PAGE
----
So how can the via temperature be *less* than that of the trace? One of the surprises of IPC-2152 is that internal traces are cooler than external traces of the same size carrying the same current. That is because the dielectric material of the board is a better conductor of heat than is convection or radiation into the air. The via looks more like an internal conductor than an external one, conducting more heat into the dielectric before it is shed by convection and radiation into the air. Therefore, it runs a little cooler. In fact, looking at Table 1, the via is coolest at its midpoint, and still cooler than the trace at the top of the via. The surprising result is that the via is helping cool the trace!

When we increase the size of the trace, and also increase the current, the situation changes a little. We ran simulations for trace widths of 1.2mm (47 mils), 1.8mm (71 mils) and 2.5mm (98 mils). But in every case the via dimensions were unchanged from before (TABLE 2).

All these results are plotted in FIGURE 1. In the figure, the trace sizes go from 0.66mm on the left to 2.5mm on the right. The black line is the trace temperature, and the red is the via midpoint temperature. It is assumed the trace temperatures go through the origin (0.0A) at 20˚C.

We have already discussed the fact that the via for the 0.66mm trace is cooler than (below in the graph of) the trace. When we increase the width to 1.2mm (and increase the current), the temperatures of the trace and the via are virtually the same. As we increase the trace size to 2.5mm, and the current to 7.0A, the via temperature is only 15˚ above the trace temperature, but still lower than it was carrying 4A with the 0.66mm wide trace. A 0.66mm wide trace carrying 7A would be much hotter. What is happening is that *the trace is cooling the via*. It is doing so because of the very high thermal conductivity between the copper trace and the copper via. Compare the results in TABLE 3. As the trace size increases, and the current increases, the via temperature is steady and even slightly declining!

The comparison is even more dramatic if we simulate a 2 oz. trace. Just for fun, we looked at a 2.5mm, 2oz. trace carrying 7A and 10A (TABLE 4). Note that with 10A the via midpoint temperature is about 118˚C, almost 25˚ hotter than the trace. But consider this: A single 0.66mm trace (with the same cross-sectional area as this via) carrying 10A would reach the melting point of copper (1083˚C) in approximately 7.5 sec!^{6} The via only reaches 118˚C because of the thermal coupling to the 2oz. trace.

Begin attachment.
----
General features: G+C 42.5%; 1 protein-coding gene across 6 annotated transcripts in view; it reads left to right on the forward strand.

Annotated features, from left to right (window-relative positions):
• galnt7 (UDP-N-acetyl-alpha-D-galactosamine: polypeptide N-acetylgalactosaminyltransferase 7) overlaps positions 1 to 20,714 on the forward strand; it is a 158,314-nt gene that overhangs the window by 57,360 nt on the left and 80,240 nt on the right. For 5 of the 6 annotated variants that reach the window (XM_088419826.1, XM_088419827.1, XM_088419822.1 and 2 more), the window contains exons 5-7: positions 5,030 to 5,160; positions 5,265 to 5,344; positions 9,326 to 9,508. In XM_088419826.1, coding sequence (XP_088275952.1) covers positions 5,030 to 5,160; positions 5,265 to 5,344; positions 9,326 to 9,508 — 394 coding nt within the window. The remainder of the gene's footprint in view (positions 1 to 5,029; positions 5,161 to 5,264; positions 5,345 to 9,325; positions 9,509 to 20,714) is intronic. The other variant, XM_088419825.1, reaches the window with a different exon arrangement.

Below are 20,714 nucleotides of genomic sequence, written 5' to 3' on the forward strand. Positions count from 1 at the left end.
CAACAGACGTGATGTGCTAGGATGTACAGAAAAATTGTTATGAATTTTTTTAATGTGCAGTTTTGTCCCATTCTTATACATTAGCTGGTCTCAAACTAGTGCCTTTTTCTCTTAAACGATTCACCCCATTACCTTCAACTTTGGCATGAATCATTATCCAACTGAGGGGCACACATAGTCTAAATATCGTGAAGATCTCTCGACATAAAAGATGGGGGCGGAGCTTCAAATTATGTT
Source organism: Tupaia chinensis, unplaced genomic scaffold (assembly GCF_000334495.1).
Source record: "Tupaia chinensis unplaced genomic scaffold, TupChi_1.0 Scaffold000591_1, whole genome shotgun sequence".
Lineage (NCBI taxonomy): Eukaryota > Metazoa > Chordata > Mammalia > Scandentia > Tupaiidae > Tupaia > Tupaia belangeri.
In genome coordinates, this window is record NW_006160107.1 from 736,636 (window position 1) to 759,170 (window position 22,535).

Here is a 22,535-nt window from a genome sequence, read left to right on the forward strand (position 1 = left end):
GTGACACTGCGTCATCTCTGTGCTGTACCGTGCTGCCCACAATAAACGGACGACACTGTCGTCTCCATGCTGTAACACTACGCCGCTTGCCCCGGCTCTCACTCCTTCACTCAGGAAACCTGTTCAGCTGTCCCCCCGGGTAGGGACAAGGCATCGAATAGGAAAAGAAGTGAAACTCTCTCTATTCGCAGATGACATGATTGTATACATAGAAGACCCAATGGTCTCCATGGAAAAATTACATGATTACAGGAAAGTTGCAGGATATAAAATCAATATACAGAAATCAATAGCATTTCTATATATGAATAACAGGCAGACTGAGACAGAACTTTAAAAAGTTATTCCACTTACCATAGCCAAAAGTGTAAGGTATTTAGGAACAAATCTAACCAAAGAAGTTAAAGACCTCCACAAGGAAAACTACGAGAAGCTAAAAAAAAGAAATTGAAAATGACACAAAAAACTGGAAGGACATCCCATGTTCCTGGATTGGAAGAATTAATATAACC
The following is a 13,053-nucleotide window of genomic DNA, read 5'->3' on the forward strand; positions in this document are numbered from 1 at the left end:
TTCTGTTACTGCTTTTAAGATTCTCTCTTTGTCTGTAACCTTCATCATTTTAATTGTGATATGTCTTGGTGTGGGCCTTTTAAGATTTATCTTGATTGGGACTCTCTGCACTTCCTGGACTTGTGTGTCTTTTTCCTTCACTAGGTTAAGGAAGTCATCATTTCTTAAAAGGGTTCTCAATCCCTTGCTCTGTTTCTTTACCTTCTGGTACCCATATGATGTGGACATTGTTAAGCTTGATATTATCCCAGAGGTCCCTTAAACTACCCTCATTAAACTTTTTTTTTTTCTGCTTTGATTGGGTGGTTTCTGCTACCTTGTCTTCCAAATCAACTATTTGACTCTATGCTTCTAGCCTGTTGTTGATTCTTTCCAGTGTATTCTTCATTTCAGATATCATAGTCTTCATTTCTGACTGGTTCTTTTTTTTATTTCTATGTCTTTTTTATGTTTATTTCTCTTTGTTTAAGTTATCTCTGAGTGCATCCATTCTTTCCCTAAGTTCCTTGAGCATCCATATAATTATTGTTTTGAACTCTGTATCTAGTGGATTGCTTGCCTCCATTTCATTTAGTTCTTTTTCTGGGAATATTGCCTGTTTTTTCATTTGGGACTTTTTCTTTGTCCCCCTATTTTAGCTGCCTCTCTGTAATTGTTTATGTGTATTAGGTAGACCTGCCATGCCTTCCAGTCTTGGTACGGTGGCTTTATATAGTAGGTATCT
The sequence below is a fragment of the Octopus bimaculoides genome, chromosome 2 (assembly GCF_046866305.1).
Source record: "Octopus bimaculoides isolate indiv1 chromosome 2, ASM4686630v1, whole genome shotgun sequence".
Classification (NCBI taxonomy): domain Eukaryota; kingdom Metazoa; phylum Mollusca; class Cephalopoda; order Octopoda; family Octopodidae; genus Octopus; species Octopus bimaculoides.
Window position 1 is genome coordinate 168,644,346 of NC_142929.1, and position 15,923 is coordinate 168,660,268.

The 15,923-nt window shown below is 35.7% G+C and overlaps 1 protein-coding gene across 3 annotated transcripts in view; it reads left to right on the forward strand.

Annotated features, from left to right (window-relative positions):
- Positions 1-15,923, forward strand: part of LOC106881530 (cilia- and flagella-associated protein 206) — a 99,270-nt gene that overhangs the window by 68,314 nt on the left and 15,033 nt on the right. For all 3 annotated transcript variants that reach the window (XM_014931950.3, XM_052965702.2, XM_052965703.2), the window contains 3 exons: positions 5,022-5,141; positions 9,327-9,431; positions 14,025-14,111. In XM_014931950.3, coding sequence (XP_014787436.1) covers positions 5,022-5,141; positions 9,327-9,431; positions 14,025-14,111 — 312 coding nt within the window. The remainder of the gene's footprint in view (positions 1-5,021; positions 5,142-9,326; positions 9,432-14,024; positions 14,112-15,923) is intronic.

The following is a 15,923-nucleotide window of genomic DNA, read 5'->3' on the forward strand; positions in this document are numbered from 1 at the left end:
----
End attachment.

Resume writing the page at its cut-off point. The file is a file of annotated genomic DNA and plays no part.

Conclusions

It would be tempting to conclude the via dimension doesn’t matter. The trace controls the via temperature because of the thermal coupling between the via and the trace. We do not go that far. But the primary conclusion from all this is that vias can carry *much* more current than previously assumed. This explains why via failures due solely to temperature are so rare. Common wisdom has been that the via should have approximately the same cross-sectional area as the trace. For larger traces, multiple vias should be used to keep this equality. But the results from these simulations show that the following rule is approximately true instead (at least within reasonable limits): It is not the current that determines the via temperature. The via temperature is determined (at least approximately) by the trace temperature.

The reader may wonder about the air-filled cavity in the via core. This has no appreciable impact on via heating or cooling. The cooling of the via is through the dielectric and through thermal conductivity with the trace.

But what if we filled the via core? If we filled it with solder, there would be only a minor impact. The resistivity of solder is at least 10 times that of copper, so most of the current would flow through the wall of the via anyway. Therefore, the heating and cooling characteristic would be largely the same. If we filled it with copper, the resistance would be lower so the I^{2}R heat generation would be less. Therefore, the thermal performance would be better. Similarly, a larger via with the same plating, or the same via with thicker plating, would also perform somewhat better.

References

1. Douglas G. Brooks, Ph.D. and Johannes Adam, “Trace Current/Temperature Relationships,” PCD&F, June 2015. A more comprehensive analysis, “Trace Currents and Temperatures Revisited,” and “Fusing Currents in Traces,” is available at ultracad.com. This article is an abbreviated version of a longer paper, “Via Currents and Temperatures,” also available from the UltraCAD website.

2. Throughout this paper, whenever we use the term “via cross-sectional area” it should be understood that we mean the “via *conducting* cross-sectional area,” the cross-sectional area of the copper wall.

3. IPC-2152, “Standard for Determining Current Carrying Capacity in Printed Board Design,” September 2009.

4. TRM (Thermal Risk Management) is designed to analyze temperatures across a circuit board, taking into consideration the complete trace layout with optional Joule heating, as well as various components and their own contributions to heat generation. Learn more about TRM at adam-research.com.

5. A 10 mil diameter via with a 1.0oz. (1.3 mil) wall has a cross-sectional area of 35.5mil^{2}, equivalent to a 27.3 mil wide 1.0oz. trace.

6. See Douglas Brooks and Johannes Adam, “Fusing Currents in Traces,” ultracad.com. The calculation was made with UltraCAD’s UCADPCB4 Trace Calculator.

Douglas Brooks, Ph.D., is owner of UltraCAD Design, a PCB design service bureau and author of *PCB Currents: How They Flow, How They React*; This email address is being protected from spambots. You need JavaScript enabled to view it.. Johannes Adam, Ph.D., CID, is founder of ADAM Research, a technical consultant for electronics companies and a software developer, and the author of the Thermal Risk Management simulation program.

## CAVEAT LECTORMike Buetow |